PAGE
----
Germaine Ingram came under the spell of jazz tap dance in the early 1980s when she began intensive study with internationally acclaimed tap artist and teacher LaVaughn Robinson. She has pursued tap's call through performance, choreography, teaching, oral history, video-making and stage production.Since 1985 she has performed with her mentor, Robinson, and as a soloist. She has performed and taught workshops throughout the United States and Europe and in the Caribbean. She has shared bills with tap greats spanning at least three generations, including Honi Coles, Jimmy Slyde, Buster Brown, the Nicholas Brothers, Gregory Hines, Dianne Walker, Brenda Bufalino, Savion Glover and Bakari Wilder. She appeared with Robinson in the Emmy Award-winning public television production "Gregory Hines' Tap Dance in America." Her choreographic credits include commissions for Manhattan Tap and Washington-based Tappers With Attitude, and works for musical theater. Her commission for Tappers With Attitude was performed at the Kennedy Center for the Performing Arts in July 2000. In 1998, she contributed choreography to the Joyce Theater presentation, "Excursion Fare," an evening-length collaboration between Heather Cornell of Manhattan Tap and world music ensemble Keith Terry and Crosspulse. Over the past several years she has collaborated and performed with renowned jazz composers and instrumentalists Odean Pope (saxophone), Dave Burrell (piano) and Tyrone Brown (bass), working with these musicians and others in Folklore Project artist residency performances, and elsewhere, including at Dance Boom, and the Merriam Theater.


She earned a law degree from the University of Pennsylvania and did post-graduate studies at Harvard University as a Fellow in Law and Humanities. She has been a law professor, a litigation attorney, a civil rights lawyer, the head of a governmental law department, and was Chief of Staff of the 209,000-student School District of Philadelphia. She currently works as an education consultant.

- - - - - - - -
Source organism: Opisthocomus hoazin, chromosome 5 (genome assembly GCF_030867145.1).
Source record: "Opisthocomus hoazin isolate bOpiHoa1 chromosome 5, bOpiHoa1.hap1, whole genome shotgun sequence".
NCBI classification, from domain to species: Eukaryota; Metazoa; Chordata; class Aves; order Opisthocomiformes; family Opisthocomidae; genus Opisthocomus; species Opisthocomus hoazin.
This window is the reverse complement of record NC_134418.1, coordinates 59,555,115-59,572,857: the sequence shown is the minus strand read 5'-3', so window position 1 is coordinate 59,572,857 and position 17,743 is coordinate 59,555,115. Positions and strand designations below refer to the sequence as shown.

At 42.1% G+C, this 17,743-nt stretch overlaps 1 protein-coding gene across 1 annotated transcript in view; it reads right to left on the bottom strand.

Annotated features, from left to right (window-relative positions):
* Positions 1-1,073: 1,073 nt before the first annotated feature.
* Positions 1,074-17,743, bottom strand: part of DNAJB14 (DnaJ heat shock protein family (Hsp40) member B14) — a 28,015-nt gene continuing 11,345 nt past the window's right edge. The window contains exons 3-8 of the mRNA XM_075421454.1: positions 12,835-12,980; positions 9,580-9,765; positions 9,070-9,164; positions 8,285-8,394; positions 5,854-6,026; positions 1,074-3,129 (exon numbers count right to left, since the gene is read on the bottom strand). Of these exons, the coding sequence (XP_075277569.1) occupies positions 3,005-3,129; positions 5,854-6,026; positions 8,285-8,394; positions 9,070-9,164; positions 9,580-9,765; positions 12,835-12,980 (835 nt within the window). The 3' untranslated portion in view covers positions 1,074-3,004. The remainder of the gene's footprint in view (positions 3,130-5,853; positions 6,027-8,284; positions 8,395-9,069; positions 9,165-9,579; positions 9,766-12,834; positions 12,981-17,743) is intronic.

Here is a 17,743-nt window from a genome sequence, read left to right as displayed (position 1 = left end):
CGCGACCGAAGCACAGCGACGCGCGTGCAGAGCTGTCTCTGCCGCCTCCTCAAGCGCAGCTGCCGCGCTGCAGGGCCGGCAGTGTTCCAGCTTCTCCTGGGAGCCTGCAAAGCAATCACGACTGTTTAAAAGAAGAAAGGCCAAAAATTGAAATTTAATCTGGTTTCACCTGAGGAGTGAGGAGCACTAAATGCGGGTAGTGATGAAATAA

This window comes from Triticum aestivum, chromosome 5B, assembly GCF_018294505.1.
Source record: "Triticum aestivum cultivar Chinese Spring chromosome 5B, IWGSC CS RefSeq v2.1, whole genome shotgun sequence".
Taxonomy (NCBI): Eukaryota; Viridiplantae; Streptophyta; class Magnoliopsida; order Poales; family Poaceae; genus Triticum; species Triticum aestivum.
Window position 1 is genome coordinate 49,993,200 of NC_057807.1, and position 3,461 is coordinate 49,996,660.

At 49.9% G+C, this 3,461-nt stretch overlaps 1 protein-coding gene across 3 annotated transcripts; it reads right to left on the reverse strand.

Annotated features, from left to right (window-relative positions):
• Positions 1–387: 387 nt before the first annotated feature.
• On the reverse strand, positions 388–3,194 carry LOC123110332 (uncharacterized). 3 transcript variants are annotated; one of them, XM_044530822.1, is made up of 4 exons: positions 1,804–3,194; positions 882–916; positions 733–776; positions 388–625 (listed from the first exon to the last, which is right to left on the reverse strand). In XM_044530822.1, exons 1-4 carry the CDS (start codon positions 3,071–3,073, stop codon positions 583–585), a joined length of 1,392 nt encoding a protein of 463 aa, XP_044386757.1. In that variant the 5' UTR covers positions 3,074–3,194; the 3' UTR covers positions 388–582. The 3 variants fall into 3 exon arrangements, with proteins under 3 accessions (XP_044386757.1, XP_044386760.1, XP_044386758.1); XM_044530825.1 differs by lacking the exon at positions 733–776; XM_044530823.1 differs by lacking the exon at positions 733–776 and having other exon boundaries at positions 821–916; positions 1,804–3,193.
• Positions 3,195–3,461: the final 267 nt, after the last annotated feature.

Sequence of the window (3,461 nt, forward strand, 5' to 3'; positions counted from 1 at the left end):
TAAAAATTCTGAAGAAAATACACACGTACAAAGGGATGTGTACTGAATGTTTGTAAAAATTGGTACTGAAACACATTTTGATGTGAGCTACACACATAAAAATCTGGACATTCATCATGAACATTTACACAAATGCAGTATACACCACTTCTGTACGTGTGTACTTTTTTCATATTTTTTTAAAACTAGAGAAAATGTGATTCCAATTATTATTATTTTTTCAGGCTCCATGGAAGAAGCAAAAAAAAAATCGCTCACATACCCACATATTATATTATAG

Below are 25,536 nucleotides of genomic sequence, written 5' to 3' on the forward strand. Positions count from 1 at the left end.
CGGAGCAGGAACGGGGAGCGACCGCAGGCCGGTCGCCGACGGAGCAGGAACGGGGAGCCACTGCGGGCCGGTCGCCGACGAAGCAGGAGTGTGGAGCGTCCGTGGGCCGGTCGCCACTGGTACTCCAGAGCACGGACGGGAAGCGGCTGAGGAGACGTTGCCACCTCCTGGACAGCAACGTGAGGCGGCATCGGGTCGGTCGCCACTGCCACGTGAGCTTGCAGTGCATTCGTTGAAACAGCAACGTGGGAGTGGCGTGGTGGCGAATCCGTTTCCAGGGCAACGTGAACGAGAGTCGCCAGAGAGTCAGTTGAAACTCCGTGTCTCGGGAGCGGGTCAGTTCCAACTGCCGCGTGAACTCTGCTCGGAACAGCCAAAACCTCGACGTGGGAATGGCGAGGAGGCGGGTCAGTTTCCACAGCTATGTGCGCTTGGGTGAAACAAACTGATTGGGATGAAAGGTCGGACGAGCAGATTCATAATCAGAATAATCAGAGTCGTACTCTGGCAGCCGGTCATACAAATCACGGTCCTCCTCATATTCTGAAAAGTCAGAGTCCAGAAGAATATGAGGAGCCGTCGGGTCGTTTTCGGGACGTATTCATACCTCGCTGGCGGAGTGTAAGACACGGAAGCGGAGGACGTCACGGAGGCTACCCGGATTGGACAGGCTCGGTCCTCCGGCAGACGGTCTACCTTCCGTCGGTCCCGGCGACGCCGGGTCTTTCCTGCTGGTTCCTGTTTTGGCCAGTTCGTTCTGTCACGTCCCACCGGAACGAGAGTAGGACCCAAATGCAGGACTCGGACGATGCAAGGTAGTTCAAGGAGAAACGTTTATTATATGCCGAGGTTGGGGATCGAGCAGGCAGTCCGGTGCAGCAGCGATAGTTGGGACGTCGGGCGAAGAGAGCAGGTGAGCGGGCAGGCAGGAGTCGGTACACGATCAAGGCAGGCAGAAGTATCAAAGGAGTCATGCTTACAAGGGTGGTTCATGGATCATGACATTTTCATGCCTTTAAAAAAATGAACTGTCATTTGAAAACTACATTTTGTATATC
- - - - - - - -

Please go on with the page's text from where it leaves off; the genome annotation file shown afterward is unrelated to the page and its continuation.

Mendelssohn Club of Philadelphia is One of this country’s oldest choruses, Mendelssohn Club of Philadelphia performs choral music to create a shared transcendent experience among its singers and audiences. Through the excellence of its adventurous performances, Mendelssohn Club advances the development of choral music as an art form.


LSDC has collaborated with the Mendelssohn Club Chorus in productions that seek to make sound 'physicalized' and movement 'audible'. LSDC and MCC's first collaboration began with the original production of "Carmina Burana" performed with a live 130 voice choir, 4 percussionists, two pianists and 3 soloists. Their second collaboration, "Urban ECHO: Circle Told", presented by Live Arts Festival, featured an open, listening-based score by Pauline Oliveros. The production broke many rules in particular by asking singers to sing 'score-less' and to 'move', which resulted in a mesmerizing integration of 100 singers and eight dancers moving together within the crumbling grandeur of West Philadelphia's Rotunda. In June 2009, LSDC and MCC premiered their third collaboration "Battle Hymns" at the 23rd Street Armory in Center City Philadelphia as part of the Hidden City Festival with a score commissioned by Pulitzer-Prize winning composer David Lang. In April 2013, LSDC presented "Battle Hymns" in San Francisco with Volti Choir, Peidmont Children's Choir and San Francisco Choral Society.

Toshi Makihara studied drums, percussion and improvisation with Sabu Toyozumi, a prominent percussionist in Tokyo. Since arriving in the United States, he has worked with various new music ensembles as well as with numerous dance and theater companies internationally. Makihara has worked with Joel Thome's WORLD SOUND, and provided original music to Arden Theater Company, Diversions Dance Company (Wales), Pennsylvania Ballet, ZeroMoving Dance Company, Merian Soto / Performance Practice, Leah Stein Dance Company and Zornitsa Stoyanova's Here[begin] Dance Company. Over the years, he has worked with musicians including Steve Beresford, Peter Brotzmann, John Butcher, Nels Cline, Eugene Chadbourne, Tom Cora, Amy Denio, Thurston Moore, William Parker and John Zorn. He has also collaborated with poets, visual artists, filmmakers and performance artists widely. Since the fall of 2000, Makihara has been focusing on three separate performing styles: 1. New Jazz performances on a conventional drum-set, 2. music for theater and dance using a variety of percussion and discovered sound media, and 3. the experimental free improvisation using a simple setting consisting of one snare drum and one small cymbal. Makihara's recordings include Grammy nominated "Another Shining Path" (1998 Drimala Records) in trio with Gary Hassay (alto saxophone) and William Parker (bass), and "Hurricane Floyd" (Spring 2000, Sublingual Records) in trio with Thurston Moore (guitar) and Wally Shoup (alto sax). He received Pew Fellowship in 2013.